ASPIRE Ryde said it had been forced to close many of its mental health services after the Isle of Wight NHS Clinical Commissioning Group (CCG) reneged on an agreement to fund them.

It said the CCG, the organisation than plans and buys health services on the Island, had not paid the £7,500 it had promised.

As a result, it will have to close the services at the end of this month.

Aspire Ryde provides a number of support services to vulnerable people, in addition to its other community work.

Heath Monaghan, founder and chief executive of Aspire Ryde, said: “After losing a funding stream in February, we told the CCG we couldn’t afford to continue offering our services.

“Then, in May, we has a call from the CCG. They told me not to close our services, and specifically promised they would fund them.

“We negotiated an agreement, and they promised multiple times they would fund our services.

“We continued offering these services on the understanding we would be paid, but we never heard anything from the CCG.

“We didn’t hear anything until — out of the blue — we were called to say ‘funding priorities had changed’ and we would not be getting our money.

“There were no discussions, no communication from them.

“We’re now £7,500 out of pocket. That might not sound like much, but we run on a shoestring budget and make every penny count.

“This loss is forcing us to make huge cutbacks — way bigger than if we had stopped providing these services when we said we had to back in February.”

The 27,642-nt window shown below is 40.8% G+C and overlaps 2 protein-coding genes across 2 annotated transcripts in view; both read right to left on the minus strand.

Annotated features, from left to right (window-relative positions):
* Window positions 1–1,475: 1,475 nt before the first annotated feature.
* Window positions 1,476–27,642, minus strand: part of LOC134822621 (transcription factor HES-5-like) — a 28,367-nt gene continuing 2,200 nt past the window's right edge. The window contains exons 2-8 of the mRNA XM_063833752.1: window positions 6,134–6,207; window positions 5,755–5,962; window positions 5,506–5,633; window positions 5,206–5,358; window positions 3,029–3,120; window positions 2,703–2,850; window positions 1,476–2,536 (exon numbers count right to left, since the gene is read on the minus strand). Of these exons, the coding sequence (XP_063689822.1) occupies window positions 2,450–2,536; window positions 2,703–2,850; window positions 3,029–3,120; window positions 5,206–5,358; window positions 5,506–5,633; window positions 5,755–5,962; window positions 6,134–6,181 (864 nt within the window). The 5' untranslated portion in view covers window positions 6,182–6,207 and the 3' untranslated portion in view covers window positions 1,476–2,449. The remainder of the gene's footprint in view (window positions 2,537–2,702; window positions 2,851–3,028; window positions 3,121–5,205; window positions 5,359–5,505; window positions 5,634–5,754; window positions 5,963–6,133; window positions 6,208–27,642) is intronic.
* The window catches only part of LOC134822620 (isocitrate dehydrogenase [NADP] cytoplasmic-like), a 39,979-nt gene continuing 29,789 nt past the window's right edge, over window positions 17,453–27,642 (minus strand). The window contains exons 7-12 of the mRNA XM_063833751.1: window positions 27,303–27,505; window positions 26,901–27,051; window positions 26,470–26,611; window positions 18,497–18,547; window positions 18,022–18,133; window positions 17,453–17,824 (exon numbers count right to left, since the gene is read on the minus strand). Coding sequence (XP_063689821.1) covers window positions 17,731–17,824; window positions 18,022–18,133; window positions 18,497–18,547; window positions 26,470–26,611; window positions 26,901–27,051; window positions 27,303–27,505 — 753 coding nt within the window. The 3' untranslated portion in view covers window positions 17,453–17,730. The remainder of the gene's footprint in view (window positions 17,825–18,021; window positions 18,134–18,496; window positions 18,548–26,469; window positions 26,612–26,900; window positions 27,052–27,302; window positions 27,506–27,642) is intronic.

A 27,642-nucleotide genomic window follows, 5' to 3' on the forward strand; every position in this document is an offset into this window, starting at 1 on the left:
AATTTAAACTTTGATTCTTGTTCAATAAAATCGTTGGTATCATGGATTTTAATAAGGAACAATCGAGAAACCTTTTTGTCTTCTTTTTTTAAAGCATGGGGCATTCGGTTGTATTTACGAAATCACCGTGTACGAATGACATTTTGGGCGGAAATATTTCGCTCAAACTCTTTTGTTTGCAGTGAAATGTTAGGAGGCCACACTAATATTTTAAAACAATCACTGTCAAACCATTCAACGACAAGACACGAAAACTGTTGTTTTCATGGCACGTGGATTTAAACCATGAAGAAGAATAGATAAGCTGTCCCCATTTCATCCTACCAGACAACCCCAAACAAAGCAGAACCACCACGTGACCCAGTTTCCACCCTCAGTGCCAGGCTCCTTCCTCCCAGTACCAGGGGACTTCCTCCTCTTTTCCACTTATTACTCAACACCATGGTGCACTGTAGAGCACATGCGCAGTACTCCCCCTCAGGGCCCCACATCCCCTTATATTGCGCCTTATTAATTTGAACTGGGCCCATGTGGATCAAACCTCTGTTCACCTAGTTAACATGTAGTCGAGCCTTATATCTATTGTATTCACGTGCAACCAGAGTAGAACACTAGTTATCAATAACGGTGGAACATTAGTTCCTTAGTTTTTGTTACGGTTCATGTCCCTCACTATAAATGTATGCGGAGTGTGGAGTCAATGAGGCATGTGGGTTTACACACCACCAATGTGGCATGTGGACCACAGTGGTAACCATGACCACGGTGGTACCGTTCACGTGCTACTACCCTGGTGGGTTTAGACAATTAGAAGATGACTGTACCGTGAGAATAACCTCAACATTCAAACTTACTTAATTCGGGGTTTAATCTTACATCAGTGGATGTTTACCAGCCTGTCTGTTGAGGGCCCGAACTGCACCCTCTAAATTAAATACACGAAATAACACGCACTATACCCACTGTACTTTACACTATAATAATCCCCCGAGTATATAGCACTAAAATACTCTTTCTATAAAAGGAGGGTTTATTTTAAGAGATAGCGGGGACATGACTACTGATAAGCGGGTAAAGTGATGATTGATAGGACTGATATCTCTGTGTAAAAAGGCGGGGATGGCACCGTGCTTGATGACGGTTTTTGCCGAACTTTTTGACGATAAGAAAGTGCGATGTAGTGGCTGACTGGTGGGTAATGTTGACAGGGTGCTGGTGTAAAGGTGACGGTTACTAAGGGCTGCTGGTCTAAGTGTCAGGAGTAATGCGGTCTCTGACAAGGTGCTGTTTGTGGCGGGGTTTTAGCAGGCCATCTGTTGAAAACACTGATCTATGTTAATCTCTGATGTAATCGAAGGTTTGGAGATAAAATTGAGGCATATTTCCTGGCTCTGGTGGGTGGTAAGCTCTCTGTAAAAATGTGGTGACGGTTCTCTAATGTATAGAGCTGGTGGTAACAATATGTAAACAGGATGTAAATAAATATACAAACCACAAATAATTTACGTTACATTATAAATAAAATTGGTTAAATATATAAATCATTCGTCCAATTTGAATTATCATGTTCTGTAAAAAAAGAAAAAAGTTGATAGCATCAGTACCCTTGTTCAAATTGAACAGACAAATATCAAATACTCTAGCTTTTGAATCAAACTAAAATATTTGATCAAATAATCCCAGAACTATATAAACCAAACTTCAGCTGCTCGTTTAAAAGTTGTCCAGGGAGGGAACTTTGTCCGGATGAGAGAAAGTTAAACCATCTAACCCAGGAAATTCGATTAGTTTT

When contacted by the County Press, the CCG did not respond directly to Aspire Ryde’s claim it had reneged on its £7,500 funding pledge.

However, James Seward, locality director at the CCG, said: “Our Mental Health Blueprint, developed with service users and providers, sets out a significant transformation programme for mental health services on the Island.

“Our focus is to ensure the most appropriate care is provided in the right place and at the right time and the wider community and the voluntary sector will continue to play a vital role in this transformation work.

“We acknowledge all that Aspire Ryde has been doing to help people with mental health support needs and we appreciate the work they do.

“We had discussed the opportunity for Aspire, together with other voluntary organisations that work with those who have mental health support needs, to bid for small grants funds from a ‘one-off’ pot of money.

“We have needed to pause these discussions so we can fully consider all possible support options to ensure we provide the best possible mental health.”

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